A former teacher Wednesday depicted the Gloucester Community Art School’s finances as “desperate,” and a state site review that suggested the school’s enrollment and finances are not sound.
But local charter school officials maintained Wednesday that the school is financially viable.
State Commissioner of Elementary and Secondary Education Mitchell D. Chester presented a largely negative site review of the school, including questioning the school’s financial vitality, at a state Board of Elementary and Secondary Education meeting Tuesday. And, Chester said that a revocation of the school’s charter in this, its third year, was in his “realm” of possibilities for a recommendation for the state board’s December meeting.
Meanwhile, some of the school’s former teachers also called into question whether the school was actually getting by, with limited supplies, curriculum materials and technological equipment.
But, the charter school’s chairman of the school’s Board of Trustees, James Caviston, pointed Wedneday to financial improvements at the school — including the securing of a large anonymous donation before the end of the calendar year and another donation at the beginning of next year, a $200,000 line of credit granted to the school from a regional bank, and an agreement with a landlord who intends to be lenient if the school runs into financial hardship.
Caviston said those should all be reasons for the state board of education to allow the school to carry on through the five-year time frame that state officials have used as precedent.
”What is wrong with us having the five years that Chester gives everyone else?” Caviston said in a telephone interview. “People should be congratulating us on our ability to get by on such scarce resources.”
Caviston agreed with the sentiment that budgets were tight, but said the school pulled through and said is reaching a comfortable position.
”We’re going to have problems buying supplies, absolutely. There’s a lot of things we had to cut back on,” Caviston said. “We cut it very tight. There’s no question about that.”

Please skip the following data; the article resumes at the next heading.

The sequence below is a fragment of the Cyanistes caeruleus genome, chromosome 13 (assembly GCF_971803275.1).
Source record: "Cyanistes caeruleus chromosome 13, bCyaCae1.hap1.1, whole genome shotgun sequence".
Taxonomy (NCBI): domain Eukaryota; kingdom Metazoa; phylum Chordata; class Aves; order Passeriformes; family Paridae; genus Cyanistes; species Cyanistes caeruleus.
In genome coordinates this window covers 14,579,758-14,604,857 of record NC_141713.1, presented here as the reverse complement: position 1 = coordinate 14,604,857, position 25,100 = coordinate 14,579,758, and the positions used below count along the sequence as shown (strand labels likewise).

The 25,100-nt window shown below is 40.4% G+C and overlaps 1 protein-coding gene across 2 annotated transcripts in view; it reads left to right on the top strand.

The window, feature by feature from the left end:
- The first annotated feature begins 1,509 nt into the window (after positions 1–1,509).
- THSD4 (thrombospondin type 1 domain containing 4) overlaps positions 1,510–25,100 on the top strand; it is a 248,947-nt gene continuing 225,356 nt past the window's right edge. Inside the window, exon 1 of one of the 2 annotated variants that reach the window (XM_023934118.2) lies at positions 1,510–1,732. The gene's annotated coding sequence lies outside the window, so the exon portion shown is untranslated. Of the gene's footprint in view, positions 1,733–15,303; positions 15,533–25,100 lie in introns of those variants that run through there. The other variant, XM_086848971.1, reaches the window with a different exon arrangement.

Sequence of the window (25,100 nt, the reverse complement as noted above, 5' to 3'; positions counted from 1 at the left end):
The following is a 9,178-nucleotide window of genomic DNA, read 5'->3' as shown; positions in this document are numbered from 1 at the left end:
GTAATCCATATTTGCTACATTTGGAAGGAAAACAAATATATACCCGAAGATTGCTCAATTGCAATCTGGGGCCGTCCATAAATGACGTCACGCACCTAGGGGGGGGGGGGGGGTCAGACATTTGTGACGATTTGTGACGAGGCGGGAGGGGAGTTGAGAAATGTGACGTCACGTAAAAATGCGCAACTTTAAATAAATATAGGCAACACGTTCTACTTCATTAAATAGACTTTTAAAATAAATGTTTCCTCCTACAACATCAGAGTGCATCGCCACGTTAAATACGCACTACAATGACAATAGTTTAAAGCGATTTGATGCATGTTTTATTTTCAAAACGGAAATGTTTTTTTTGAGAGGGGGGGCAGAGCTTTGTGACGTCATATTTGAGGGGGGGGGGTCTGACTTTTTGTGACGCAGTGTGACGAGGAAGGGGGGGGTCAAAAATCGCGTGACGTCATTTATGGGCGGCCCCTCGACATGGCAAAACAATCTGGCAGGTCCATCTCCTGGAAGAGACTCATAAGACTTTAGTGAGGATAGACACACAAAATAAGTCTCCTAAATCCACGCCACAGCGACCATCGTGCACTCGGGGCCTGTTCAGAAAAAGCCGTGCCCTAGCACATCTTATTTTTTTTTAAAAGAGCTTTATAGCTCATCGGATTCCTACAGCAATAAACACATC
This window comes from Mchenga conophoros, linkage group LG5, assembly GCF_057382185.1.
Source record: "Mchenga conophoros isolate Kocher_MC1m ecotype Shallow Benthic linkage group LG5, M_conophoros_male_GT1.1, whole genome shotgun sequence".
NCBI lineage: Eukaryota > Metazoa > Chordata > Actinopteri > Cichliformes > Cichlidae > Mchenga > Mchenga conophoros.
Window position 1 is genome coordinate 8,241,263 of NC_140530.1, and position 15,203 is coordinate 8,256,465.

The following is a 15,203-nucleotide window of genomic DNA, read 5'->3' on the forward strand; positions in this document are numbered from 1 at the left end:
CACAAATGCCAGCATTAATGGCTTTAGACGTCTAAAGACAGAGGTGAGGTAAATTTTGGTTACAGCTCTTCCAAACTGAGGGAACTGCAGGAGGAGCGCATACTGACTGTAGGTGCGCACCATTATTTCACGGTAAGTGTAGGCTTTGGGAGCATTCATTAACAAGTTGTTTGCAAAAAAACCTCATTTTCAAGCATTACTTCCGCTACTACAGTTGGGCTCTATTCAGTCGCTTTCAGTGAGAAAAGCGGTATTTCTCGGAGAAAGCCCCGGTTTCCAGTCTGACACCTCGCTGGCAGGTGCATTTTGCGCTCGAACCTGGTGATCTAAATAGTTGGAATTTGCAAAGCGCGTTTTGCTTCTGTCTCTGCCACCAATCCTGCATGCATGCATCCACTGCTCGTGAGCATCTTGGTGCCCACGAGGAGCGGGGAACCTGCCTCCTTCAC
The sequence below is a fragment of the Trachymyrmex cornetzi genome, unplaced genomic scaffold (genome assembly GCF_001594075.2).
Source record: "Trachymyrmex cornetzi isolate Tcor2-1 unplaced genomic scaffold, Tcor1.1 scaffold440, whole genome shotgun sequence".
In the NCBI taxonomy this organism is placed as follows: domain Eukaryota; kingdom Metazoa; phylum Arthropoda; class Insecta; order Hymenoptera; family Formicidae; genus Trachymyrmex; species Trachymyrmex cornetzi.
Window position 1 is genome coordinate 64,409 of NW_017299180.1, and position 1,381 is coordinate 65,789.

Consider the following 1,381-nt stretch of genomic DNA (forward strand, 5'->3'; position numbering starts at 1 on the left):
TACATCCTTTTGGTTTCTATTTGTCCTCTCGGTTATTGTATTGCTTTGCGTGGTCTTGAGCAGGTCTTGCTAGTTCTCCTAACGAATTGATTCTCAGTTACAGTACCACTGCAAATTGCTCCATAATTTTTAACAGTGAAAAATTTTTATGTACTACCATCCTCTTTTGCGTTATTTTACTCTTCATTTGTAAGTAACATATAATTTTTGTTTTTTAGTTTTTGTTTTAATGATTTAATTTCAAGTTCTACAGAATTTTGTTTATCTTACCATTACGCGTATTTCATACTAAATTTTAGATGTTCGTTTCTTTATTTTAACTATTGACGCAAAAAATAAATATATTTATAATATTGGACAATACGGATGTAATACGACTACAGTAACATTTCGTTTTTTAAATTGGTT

Carol Kennedy-Hurley, a special education teacher who left a job at the school in July, said the cut was just too tight for teachers, whom she said had bought their own supplies, resorted to using their personal computers for work, and taught classes without access to textbooks.
”There was no curriculum or instructional materials bought (by the school),” Kennedy-Hurley said Wednesday. “What we bought, we bought out of our own personal funds, to the degree we were buying printer ink, lined paper — it was desperate.”
The state’s site review reported “significant deficiencies” in Title I finance documentation and documentation of debit card purchases. And, Kennedy-Hurley said, teachers were also “kept completely out of the loop with money.” The school since has halted their debit card usage and implemented a Title I assessment program, according to the review.
Kennedy-Hurley’s name was the witnessing signature on what has become a controversial $75,000 September 2011 loan but she said Wednesday she was unaware of what she was signing at the time. The school borrowed the $75,000 loan with a $2,500 return from a woman who later participated in the school’s site review — Diana Lam, the head of school at another charter school in Boston. State Education Commissioner Mitchell D. Chester, after hearing about the loan at the state board meeting Tuesday, reported the transaction to State Auditor Suzanne Bump, who was already in the process of auditing the school. Chester called the loan “unusual.”
Kennedy-Hurley said she was standing at a copy machine outside of then-Executive Director Tony Blackman’s door on that September school day, when Blackman asked her to come into his office and sign a document as a witness, and she complied without taking time to read the document, she said.
”I was just dragged in and told ‘we need a signature’,” Kennedy-Hurley said.
Though charter school opponents have questioned the Board of Trustees’ lack of a role in approving this specific loan and others, school officials maintain that handling loans and grants was solely up to Blackman, who eliminated his own director’s position in the face of a new budget crunch this fall, but who remains on the Board of Trustees.
”There’s nothing secretive about this loan,” Caviston said.
Marjorie Nesin can be reached at 978-283-7000, x3451, or at firstname.lastname@example.org.